Éponine, however, isn’t as constrained. As an outlaw, Éponine can go where she wants, when she wants. She doesn’t have to fear losing respectability, because she doesn’t have it. She’s able to stare down an entire gang of thieves by telling them she’s seen worse than them. And yet at the same time, there are still limits. She can’t bring herself to tell Marius how she feels until her dying breath. When she finally breaks down, tormented by the sight of Marius and Cosette together, and starts pulling strings to separate them (and get Marius killed!), she does it in secret: she hides in the shadows, drops notes on people, and disguises herself as a boy.

Victor Hugo, for all his egalitarianism, was still a product of his time, and still had specific roles in mind for men and women. It’s odd to watch him argue extensively for society to treat women better, then stop short of (and actively discourage) giving them a full say in it.

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The Lark

Little Cosette and the broomIt’s funny how “24601” is such a powerful refrain in the musical of Les Misérables, but is barely mentioned in the book. But there is another nickname* that does keep coming up over and over: The Lark, a name given to little Cosette by the people of Montfermeil.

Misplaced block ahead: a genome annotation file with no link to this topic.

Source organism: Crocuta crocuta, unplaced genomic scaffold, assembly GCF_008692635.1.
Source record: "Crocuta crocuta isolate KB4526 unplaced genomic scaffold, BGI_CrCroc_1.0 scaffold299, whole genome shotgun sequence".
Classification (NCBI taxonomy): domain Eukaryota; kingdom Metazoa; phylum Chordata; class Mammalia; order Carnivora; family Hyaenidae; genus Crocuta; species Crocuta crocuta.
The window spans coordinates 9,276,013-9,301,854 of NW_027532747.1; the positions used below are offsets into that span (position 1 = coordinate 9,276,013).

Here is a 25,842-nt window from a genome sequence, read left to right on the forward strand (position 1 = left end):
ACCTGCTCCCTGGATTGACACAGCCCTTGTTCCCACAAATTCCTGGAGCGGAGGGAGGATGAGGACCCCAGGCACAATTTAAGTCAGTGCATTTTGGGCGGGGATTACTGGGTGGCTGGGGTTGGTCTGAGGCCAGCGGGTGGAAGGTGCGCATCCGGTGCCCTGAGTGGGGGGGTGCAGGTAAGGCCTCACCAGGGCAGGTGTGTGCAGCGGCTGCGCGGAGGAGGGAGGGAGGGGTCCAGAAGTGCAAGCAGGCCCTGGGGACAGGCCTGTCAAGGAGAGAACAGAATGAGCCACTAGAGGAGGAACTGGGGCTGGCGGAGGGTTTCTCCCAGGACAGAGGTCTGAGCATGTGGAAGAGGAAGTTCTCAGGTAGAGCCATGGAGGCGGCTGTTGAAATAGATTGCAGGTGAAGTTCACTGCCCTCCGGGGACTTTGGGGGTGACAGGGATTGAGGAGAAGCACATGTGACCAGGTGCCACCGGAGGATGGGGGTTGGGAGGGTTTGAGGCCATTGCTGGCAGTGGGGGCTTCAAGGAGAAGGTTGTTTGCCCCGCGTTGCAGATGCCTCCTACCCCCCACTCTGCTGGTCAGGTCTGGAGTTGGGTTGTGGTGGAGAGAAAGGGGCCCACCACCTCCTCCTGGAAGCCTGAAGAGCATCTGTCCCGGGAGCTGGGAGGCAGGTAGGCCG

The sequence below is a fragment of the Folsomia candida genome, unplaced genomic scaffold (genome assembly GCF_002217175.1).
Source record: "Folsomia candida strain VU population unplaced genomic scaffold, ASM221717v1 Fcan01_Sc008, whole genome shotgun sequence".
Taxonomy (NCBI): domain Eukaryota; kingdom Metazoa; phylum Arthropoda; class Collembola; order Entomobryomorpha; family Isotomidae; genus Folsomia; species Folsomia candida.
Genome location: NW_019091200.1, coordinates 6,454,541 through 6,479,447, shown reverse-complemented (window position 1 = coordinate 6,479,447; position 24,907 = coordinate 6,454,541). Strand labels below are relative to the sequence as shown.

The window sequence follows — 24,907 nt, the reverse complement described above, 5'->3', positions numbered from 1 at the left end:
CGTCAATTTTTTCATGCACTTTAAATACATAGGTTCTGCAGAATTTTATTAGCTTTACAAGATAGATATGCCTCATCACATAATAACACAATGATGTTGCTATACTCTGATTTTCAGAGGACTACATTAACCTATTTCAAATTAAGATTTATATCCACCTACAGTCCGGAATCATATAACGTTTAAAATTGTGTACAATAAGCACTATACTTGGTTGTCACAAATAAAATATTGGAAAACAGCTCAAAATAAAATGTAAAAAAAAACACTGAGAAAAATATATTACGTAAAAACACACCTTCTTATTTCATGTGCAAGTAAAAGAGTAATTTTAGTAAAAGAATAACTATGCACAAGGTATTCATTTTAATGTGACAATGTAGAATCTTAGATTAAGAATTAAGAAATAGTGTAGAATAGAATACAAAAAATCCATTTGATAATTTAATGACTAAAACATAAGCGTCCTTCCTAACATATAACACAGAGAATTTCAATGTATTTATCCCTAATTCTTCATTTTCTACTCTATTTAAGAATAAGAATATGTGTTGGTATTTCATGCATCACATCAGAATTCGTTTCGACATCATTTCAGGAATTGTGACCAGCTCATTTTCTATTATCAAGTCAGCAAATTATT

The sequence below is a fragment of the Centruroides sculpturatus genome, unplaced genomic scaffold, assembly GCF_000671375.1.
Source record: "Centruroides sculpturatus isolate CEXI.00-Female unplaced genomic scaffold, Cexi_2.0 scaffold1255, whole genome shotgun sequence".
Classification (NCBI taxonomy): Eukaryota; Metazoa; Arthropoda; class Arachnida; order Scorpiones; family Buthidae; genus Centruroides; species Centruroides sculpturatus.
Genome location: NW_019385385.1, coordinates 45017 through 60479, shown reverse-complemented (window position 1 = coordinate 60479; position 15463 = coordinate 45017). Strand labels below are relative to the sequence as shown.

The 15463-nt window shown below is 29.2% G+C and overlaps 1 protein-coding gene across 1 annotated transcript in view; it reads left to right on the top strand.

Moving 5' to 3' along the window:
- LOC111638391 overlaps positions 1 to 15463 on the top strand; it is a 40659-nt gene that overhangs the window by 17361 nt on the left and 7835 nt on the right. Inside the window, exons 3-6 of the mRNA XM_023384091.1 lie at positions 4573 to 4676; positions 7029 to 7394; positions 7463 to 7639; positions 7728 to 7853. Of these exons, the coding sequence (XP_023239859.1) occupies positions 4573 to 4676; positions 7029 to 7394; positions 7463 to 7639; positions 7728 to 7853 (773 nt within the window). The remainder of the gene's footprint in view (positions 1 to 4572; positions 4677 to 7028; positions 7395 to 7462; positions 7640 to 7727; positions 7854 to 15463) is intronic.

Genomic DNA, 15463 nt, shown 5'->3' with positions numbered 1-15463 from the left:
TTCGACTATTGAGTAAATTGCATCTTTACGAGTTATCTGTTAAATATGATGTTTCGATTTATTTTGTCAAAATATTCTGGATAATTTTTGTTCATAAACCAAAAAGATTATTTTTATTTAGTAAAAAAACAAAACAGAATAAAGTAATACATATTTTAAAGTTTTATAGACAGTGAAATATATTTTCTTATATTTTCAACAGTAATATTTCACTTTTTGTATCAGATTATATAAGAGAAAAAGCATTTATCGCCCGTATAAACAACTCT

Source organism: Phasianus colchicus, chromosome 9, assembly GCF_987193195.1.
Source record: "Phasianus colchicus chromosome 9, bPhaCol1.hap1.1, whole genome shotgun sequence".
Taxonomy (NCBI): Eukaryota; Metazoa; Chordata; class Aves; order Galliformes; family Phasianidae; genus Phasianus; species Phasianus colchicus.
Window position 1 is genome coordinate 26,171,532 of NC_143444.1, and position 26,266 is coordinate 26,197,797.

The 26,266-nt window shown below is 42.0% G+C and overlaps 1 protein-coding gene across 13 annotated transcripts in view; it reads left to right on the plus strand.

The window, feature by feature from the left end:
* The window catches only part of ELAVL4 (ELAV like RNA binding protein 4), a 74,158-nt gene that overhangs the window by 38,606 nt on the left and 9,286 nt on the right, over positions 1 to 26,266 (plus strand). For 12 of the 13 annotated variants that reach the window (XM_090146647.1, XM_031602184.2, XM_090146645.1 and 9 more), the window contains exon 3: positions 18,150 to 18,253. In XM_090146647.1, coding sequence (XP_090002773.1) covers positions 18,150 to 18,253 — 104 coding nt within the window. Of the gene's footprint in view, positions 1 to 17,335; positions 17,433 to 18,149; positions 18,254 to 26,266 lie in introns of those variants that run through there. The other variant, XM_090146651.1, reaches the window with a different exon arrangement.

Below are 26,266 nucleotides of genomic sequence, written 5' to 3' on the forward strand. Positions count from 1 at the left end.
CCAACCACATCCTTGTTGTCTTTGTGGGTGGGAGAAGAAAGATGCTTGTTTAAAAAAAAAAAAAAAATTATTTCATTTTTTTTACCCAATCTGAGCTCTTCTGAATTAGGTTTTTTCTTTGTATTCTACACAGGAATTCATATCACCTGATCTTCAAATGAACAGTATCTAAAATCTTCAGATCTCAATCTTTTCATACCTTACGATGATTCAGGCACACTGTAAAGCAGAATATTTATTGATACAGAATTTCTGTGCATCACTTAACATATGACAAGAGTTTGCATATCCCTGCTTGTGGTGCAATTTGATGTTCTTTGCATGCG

She was known locally as l’Alouette, the Lark. The village people, with instinctive symbolism, had thought it a suitable name for the apprehensive, trembling little creature, scarcely more than a bird, who was always first up in that house and out of doors before dawn. But this was a lark that never sang.

Years later the Thénardiers mention it while Marius is listening in, which is how he learns something he can call her. In his despair over being unable to find her, Marius wanders into a field that catches his eye, and then discovers it’s called the Field of the Lark. Of course it must be a sign, so he starts spending all his time there.**

Hugo even compares her to a lark in the narrator’s voice when describing her sense of adventure, and why she doesn’t spook as much as one might expect when Marius starts creeping around the garden.

Cosette was not nervous by nature. There was gipsy blood in her veins, that of a barefooted adventuress. We may recall that she was more like a lark than a dove. She had a wild but courageous heart.